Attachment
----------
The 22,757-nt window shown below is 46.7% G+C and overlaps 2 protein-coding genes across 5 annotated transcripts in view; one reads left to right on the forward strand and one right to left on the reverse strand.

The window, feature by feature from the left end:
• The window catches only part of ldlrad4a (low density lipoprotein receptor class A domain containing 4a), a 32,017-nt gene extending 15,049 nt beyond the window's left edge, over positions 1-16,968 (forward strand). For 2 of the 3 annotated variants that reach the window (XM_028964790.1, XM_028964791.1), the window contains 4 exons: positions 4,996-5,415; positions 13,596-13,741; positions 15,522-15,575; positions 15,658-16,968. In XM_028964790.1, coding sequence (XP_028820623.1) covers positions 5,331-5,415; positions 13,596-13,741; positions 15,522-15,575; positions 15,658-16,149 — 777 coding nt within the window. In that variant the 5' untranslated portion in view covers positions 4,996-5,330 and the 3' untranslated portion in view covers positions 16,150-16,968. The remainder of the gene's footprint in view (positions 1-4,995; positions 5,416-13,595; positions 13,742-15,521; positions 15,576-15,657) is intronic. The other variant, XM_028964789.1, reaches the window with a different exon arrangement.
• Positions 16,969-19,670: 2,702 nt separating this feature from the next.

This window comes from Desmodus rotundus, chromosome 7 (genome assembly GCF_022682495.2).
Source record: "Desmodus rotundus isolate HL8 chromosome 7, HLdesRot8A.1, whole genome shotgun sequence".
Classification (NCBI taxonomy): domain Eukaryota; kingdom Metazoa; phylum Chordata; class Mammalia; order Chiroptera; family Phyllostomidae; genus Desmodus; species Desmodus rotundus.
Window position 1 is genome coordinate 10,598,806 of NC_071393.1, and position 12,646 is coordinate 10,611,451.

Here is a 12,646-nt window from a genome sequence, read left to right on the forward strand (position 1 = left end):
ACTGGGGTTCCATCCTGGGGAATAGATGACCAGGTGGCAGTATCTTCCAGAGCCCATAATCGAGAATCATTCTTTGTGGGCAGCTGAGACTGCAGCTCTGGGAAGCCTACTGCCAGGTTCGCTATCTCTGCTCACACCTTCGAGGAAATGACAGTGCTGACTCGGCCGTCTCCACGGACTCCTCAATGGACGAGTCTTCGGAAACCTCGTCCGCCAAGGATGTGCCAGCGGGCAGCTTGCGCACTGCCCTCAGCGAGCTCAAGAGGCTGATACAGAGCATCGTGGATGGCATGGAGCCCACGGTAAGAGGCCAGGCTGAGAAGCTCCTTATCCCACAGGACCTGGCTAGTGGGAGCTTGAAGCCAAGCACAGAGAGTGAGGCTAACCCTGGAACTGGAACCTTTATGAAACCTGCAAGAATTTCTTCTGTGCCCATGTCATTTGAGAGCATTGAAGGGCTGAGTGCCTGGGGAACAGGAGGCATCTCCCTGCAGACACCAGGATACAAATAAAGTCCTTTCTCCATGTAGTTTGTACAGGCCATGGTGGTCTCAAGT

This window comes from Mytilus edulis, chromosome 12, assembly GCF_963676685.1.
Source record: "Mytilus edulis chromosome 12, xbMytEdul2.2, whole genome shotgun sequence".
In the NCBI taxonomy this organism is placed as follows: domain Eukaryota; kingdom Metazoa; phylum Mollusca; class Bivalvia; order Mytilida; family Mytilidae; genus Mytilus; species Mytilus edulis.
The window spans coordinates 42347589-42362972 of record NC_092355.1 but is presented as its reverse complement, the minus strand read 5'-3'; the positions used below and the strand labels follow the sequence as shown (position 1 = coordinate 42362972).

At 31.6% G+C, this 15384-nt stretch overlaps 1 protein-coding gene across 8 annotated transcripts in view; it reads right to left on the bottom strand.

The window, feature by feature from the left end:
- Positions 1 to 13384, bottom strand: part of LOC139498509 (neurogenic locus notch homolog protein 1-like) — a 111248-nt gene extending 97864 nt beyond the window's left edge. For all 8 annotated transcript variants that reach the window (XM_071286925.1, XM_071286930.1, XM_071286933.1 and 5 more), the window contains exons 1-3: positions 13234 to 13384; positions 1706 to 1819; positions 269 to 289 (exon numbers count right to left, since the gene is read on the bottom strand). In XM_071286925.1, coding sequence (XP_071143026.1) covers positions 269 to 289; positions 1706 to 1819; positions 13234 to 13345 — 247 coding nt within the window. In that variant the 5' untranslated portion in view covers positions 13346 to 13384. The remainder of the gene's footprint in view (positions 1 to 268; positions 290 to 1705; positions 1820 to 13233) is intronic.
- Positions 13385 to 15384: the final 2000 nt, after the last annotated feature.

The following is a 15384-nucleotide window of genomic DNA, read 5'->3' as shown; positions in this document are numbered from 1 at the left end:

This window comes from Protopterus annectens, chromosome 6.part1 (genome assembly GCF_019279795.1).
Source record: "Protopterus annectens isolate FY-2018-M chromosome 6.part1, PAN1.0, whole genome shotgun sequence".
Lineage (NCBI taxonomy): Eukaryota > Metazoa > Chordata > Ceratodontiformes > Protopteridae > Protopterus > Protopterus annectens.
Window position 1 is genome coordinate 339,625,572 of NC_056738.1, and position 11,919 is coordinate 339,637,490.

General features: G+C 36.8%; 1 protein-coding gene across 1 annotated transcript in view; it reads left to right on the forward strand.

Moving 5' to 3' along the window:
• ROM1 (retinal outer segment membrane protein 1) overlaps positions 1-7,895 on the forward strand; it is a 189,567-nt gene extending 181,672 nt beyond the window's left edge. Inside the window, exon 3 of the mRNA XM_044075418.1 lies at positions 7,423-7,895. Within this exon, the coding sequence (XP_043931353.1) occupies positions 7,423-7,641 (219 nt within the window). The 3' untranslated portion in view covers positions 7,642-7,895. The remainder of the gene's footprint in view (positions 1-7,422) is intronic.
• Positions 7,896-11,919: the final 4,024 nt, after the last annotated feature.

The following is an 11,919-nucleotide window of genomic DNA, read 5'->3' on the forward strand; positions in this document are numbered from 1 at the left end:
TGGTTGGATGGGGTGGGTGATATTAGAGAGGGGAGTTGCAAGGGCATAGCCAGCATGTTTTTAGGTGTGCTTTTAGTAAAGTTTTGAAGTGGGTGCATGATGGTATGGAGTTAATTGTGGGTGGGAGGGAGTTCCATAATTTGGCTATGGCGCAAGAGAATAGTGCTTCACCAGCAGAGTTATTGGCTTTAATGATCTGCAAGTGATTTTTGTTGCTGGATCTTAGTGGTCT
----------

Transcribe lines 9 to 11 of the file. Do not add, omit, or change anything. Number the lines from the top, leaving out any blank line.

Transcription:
Here is a 12,646-nt window from a genome sequence, read left to right on the forward strand (position 1 = left end):
ACTGGGGTTCCATCCTGGGGAATAGATGACCAGGTGGCAGTATCTTCCAGAGCCCATAATCGAGAATCATTCTTTGTGGGCAGCTGAGACTGCAGCTCTGGGAAGCCTACTGCCAGGTTCGCTATCTCTGCTCACACCTTCGAGGAAATGACAGTGCTGACTCGGCCGTCTCCACGGACTCCTCAATGGACGAGTCTTCGGAAACCTCGTCCGCCAAGGATGTGCCAGCGGGCAGCTTGCGCACTGCCCTCAGCGAGCTCAAGAGGCTGATACAGAGCATCGTGGATGGCATGGAGCCCACGGTAAGAGGCCAGGCTGAGAAGCTCCTTATCCCACAGGACCTGGCTAGTGGGAGCTTGAAGCCAAGCACAGAGAGTGAGGCTAACCCTGGAACTGGAACCTTTATGAAACCTGCAAGAATTTCTTCTGTGCCCATGTCATTTGAGAGCATTGAAGGGCTGAGTGCCTGGGGAACAGGAGGCATCTCCCTGCAGACACCAGGATACAAATAAAGTCCTTTCTCCATGTAGTTTGTACAGGCCATGGTGGTCTCAAGT

This window comes from Mytilus edulis, chromosome 12, assembly GCF_963676685.1.